We’ve met before, but as a reminder, my name is Chris and I am a theatre professor.  While I might not be YOUR theatre professor, and while I don’t claim to speak for ALL theatre professors, I wanted to take just a moment to talk about your futures.  I think what I have to say is important to those of you in college theatre programs, and also those of you who are hoping to go into a college theatre program—but perhaps other theatre artists, in various stages in their careers, might find some utility in my advice.

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What Nobody Will Tell You About College Auditions

What Nobody Will Tell You About College Auditions

People tell you loads about college auditions. You can go google a list of “Dos and Don’ts” for your auditions and find pages of forums, blog entries with constant advice:  Wear something conservative, dress to your characters. Sing this song but don't sing this one, put yourself out there but don't show off. In the theatre world of people telling you what to do, it’s only natural to throw yourself head first into what they have to say. Sites like these are bibles for growing theatre kids, and they were mine too when I first started off.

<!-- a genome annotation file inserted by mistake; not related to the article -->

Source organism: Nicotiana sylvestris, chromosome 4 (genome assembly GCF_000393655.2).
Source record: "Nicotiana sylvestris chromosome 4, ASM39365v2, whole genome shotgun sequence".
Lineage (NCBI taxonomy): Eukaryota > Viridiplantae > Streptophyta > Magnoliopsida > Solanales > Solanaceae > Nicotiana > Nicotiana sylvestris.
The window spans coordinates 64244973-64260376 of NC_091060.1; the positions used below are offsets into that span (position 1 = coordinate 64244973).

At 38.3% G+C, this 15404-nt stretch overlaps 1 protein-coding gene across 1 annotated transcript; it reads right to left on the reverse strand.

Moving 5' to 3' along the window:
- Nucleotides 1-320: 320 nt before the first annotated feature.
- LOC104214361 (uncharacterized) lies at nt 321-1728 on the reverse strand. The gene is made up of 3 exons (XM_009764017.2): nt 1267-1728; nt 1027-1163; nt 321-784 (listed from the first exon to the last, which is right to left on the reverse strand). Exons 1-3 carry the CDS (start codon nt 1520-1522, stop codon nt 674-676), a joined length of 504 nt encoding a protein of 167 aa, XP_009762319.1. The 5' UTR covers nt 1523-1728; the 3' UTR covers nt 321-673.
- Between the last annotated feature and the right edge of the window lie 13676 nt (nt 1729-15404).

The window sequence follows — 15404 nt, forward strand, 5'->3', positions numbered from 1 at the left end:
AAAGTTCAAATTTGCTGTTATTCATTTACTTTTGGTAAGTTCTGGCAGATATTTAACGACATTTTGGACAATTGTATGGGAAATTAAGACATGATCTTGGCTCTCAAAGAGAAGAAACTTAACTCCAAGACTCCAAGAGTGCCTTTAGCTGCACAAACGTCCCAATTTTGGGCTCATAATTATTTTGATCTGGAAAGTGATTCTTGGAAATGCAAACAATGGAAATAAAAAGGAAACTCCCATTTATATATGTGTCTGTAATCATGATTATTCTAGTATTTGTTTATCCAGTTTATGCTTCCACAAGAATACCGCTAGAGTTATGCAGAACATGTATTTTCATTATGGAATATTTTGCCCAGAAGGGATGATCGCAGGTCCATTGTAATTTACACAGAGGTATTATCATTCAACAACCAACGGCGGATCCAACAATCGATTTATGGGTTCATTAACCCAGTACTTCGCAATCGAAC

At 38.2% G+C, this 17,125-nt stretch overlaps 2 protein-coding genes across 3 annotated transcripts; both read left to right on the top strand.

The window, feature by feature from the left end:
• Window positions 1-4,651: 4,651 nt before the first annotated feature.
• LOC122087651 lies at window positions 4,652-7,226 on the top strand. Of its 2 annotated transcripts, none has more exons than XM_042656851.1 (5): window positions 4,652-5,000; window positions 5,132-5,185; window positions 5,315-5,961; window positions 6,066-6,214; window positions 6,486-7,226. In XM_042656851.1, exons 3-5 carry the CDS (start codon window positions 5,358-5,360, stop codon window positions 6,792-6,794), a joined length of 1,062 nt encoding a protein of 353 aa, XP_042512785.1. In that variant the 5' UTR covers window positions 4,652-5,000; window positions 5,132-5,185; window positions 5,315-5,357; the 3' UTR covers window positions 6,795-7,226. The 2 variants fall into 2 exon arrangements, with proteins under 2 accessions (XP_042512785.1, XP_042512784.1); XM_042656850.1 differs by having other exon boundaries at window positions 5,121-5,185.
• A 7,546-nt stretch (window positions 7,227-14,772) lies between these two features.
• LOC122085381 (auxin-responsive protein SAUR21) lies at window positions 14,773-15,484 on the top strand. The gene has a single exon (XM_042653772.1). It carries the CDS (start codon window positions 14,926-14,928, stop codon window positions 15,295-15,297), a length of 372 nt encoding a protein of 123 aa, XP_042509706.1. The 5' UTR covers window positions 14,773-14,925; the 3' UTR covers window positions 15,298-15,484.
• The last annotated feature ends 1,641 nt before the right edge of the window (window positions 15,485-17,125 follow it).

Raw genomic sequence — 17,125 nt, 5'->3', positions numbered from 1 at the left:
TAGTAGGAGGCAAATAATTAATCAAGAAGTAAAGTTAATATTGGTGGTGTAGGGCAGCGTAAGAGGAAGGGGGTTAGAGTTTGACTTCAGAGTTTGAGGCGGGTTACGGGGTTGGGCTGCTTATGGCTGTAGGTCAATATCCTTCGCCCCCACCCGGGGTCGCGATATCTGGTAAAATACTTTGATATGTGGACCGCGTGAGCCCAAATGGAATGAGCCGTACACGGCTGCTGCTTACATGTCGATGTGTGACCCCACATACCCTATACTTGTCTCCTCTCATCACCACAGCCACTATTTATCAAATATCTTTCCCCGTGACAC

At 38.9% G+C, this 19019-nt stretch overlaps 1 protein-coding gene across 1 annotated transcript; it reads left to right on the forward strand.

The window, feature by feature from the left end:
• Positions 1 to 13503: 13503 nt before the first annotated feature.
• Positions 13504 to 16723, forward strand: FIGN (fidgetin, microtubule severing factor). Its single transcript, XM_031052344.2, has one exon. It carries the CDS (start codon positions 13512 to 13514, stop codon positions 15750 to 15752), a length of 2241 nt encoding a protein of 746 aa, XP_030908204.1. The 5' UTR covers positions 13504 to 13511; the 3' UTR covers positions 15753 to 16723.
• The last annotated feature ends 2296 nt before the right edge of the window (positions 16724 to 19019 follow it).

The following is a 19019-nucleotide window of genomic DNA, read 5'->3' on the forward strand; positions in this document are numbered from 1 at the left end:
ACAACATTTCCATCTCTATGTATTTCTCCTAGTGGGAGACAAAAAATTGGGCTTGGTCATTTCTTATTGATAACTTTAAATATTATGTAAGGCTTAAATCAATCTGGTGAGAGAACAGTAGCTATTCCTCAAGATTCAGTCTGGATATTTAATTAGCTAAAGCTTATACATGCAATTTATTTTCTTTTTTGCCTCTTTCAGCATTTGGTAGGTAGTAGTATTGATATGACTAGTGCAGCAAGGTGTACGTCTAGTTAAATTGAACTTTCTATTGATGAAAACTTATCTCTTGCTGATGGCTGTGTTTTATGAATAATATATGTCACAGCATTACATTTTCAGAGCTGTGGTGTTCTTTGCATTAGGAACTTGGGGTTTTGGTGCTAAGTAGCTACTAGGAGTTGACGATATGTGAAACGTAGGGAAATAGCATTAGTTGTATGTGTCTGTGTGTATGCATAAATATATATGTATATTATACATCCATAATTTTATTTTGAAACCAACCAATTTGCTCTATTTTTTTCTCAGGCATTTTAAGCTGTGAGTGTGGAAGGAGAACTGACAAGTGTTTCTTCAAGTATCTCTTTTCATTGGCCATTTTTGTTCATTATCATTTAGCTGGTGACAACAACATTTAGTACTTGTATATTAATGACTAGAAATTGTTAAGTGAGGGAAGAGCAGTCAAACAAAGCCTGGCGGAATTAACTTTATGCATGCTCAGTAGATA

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Selecting a BFA/BA Program? : A Checklist of Questions To Ask

Selecting a BFA/BA Program? : A Checklist of Questions To Ask

This is the time of the year where the college decision process should be finalizing. Most colleges will give you a deadline of May 1st, so it's understandable if you're feeling a lot of pressure right now.

Students, I'm not going to sugarcoat this decision process. You will be making a decision of where to spend the next years of your life and investing almost, and in some cases over, $100,000. A decision like this should not be made hastily. Take your time and do the research that's most important to you.

But if you or your parents aren't exactly sure what to do first, here is a checklist of things to ask colleges as you come down the final stretch of making a decision.